Tuesday, September 4, 2007

SOMETHING WILD - ORIGINAL MOTION PICTURE SOUNDTRACK

Who would have guessed that Aaron Copland's last film score would receive its first commercial release 42 years after it was recorded?

Something Wild, a 1961 film starring Carroll Baker, was a box-office flop, so distributor United Artists nixed a proposed soundtrack album despite its composer's fame.

New York film-music buff Mark Leneker, doing research into Copland's music four years ago, discovered that Copland had assembled a 35-minute album mockup and that a handful of copies were privately pressed and given to friends.

Leneker contacted the film's director, Jack Garfein, who now lives in Paris (and who, at the time of the film, was Carroll Baker's husband). It turned out that Garfein's current wife had discovered a mint, sealed copy of the LP in the family attic.

Copland conducted a 55-piece orchestra in the music, which is stylistically different from his earlier, more familiar Americana scores like Of Mice and Men (1939) and The Red Pony (1949). Because the film's subject matter is grim and violent (Baker plays a suicidal rape victim in New York City), the composer's idiom is more contemporary, incorporating jazz influences, serialism and occasional dissonance.

Copland adapted the score into a concert work, Music for a Great City, which was premiered in 1964. For those who prefer this suite, Music for a Great City is available in two recorded versions: Copland's own, with the London Symphony Orchestra (Sony 47236), and Leonard Slatkin's, with the St. Louis Symphony Orchestra (RCA 60149).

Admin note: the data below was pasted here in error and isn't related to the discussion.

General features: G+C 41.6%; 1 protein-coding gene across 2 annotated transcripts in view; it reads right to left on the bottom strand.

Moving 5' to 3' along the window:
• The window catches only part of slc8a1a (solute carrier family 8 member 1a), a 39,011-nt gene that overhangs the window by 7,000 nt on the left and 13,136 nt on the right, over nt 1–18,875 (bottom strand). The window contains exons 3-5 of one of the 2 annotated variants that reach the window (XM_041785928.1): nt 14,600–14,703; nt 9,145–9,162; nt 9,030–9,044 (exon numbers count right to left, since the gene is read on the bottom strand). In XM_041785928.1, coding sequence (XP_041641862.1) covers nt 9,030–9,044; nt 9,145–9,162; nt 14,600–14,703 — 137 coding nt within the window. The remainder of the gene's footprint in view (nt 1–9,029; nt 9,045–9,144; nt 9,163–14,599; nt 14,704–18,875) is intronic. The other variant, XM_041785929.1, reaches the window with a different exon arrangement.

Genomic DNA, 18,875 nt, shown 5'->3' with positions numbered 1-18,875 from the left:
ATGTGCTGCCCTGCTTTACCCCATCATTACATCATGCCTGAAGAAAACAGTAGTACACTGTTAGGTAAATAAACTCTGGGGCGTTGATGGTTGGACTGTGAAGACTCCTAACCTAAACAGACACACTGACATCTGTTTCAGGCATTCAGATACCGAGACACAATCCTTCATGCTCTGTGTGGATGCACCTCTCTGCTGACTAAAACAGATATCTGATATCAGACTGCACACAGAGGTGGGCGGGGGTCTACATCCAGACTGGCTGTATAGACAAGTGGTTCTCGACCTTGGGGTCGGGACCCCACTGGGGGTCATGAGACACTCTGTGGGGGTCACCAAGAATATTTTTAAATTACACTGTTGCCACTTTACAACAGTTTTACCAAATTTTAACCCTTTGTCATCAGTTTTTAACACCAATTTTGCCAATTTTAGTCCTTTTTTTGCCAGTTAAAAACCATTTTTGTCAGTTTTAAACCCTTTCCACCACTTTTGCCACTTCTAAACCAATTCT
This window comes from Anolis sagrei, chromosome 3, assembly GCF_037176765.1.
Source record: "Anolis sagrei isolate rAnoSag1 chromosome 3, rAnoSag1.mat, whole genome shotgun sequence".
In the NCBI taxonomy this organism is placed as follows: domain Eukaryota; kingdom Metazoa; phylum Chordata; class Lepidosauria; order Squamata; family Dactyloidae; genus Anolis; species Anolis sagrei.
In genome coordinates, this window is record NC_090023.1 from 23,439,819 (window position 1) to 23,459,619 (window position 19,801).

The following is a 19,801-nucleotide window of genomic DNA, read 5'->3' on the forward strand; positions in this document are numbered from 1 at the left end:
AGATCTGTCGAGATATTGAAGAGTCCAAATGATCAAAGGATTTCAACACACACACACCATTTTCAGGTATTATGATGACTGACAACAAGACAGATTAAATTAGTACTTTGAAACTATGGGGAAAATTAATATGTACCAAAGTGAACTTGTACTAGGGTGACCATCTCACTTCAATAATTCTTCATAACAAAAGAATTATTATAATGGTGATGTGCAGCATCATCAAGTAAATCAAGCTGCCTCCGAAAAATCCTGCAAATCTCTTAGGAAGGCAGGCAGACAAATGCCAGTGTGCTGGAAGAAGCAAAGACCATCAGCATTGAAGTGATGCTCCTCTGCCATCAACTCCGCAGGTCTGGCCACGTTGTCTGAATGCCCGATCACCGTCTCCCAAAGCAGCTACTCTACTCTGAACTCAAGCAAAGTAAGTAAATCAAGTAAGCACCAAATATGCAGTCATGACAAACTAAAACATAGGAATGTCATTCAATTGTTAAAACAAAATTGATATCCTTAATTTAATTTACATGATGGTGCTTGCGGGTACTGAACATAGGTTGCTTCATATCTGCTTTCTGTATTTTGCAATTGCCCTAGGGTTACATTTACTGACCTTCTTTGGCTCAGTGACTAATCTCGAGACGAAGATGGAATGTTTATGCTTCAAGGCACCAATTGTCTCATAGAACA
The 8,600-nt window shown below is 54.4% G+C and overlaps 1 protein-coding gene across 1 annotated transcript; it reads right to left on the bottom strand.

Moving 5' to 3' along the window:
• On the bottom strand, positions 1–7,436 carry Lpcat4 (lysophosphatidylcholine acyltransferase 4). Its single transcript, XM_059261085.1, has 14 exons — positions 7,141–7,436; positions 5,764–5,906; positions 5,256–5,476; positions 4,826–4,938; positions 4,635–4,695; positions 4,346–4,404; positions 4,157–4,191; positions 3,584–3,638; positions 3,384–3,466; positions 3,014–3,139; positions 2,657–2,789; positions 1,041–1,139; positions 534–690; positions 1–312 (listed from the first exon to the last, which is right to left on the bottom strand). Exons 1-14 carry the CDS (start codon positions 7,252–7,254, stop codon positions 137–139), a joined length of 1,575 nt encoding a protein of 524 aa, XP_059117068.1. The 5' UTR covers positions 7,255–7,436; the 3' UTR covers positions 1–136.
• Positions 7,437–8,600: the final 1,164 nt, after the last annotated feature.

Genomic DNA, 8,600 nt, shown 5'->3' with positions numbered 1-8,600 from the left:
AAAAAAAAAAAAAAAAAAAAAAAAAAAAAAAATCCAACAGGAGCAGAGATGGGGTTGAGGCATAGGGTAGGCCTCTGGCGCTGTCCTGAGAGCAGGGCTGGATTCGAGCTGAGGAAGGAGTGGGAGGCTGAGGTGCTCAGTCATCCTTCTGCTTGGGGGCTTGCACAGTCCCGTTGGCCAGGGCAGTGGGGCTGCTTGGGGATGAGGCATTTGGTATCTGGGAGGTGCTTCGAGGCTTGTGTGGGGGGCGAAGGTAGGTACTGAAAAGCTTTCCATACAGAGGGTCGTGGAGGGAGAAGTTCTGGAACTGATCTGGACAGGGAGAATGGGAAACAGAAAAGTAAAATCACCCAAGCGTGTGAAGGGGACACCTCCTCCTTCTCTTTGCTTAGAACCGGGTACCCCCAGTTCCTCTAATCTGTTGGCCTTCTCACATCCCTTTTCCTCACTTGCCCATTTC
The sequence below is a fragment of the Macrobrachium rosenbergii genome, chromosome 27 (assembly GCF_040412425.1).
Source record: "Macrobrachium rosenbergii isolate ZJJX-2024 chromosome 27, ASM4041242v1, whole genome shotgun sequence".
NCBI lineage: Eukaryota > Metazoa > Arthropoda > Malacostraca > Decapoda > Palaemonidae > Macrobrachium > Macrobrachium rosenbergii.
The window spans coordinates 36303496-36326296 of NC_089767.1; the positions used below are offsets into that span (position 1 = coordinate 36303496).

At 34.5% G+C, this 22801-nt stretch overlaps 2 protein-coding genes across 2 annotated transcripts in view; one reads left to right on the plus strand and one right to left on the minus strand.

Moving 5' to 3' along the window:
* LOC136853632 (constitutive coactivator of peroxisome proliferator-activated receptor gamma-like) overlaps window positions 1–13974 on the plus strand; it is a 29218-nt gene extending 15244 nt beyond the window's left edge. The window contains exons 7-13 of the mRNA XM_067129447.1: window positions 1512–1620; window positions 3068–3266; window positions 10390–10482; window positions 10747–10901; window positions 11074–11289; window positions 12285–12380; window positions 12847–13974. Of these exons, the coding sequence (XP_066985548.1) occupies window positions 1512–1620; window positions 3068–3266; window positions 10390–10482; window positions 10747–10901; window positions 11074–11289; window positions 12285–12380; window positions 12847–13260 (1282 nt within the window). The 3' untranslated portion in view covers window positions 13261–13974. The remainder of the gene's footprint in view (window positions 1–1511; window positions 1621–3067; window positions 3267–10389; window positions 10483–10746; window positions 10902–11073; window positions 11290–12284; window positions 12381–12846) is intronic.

Something Wild is a welcome addition to the recent resurgence of interest in Copland's film music. Jonathan Sheffer's 2000 collection (Telarc 80583) of obscure Copland includes suites from The City (a documentary presented at the 1939 World's Fair), The Cummington Story (documentary short, 1945) and The North Star (1943).

More familiar to many listeners will be the Americana classics – Of Mice and Men, Our Town (1940) and The Red Pony – which are regularly performed in concert and have been the subject of multiple recordings over the years. Slatkin's Music for Films collection (RCA 61699) is comprised of a seven-movement suite from The Red Pony, nine minutes from Our Town and the five-movement Music for Movies, which includes two pieces from The City, two from Of Mice and Men – the barley-wagon and threshing sequences – and one from Our Town.

What caps the Slatkin CD is an eight-minute suite from The Heiress, Copland's Oscar-winning 1949 score – including the composer’s Prelude that director William Wyler dropped in post-production in favor of an orchestral arrangement of the plot-specific chanson, "Plaisir d'Amour." Jon Burlingame


Track listing

1. New York Profile (02:48)
2. Park At Night (01:27)
3. Subway Jam (02:16)
4. Mary Ann Resigned (02:01)
5. Incarceration and Nightmares (07:06)
6. Escape Through The City (07:23)
7. Love Music (01:57)
8. Walk Downtown (03:11)
9. Episode On The Bridge (04:51)
10. Mother Alone (00:57)
11. Reunion (01:05)

Total Duration: 00:35:02

17 comments:

Scoredaddy said...

IF YOU DOWNLOAD, PLEASE LEAVE A COMMENT SO I KNOW WE ARE BOTH ALIVE!

http://rapidshare.com/files/51885814/copland-smthwild.rar

Something Wild / Music for a Great City
In 1961 Copland composed the music for his eighth and final motion picture, an independent production entitled Something Wild. He had become somewhat hesitant about film work; but after previewing the picture at the urging of its thirty-one-year-old director, Jack Garfein, he was won over. "I found it extraordinarily vivid-even now-I've not much visual memory," he explained a few months later. "It grips the imagination .... The picture is so basic it lends itself naturally to music." Moreover, Garfein obliged Copland's working preferences, letting him compose at home with a Moviola and giving him control over the end product-no small matter after his last film, The Heiress (1949). And, in fact, Something Wild became his only feature film score to make it from paper to final edit intact.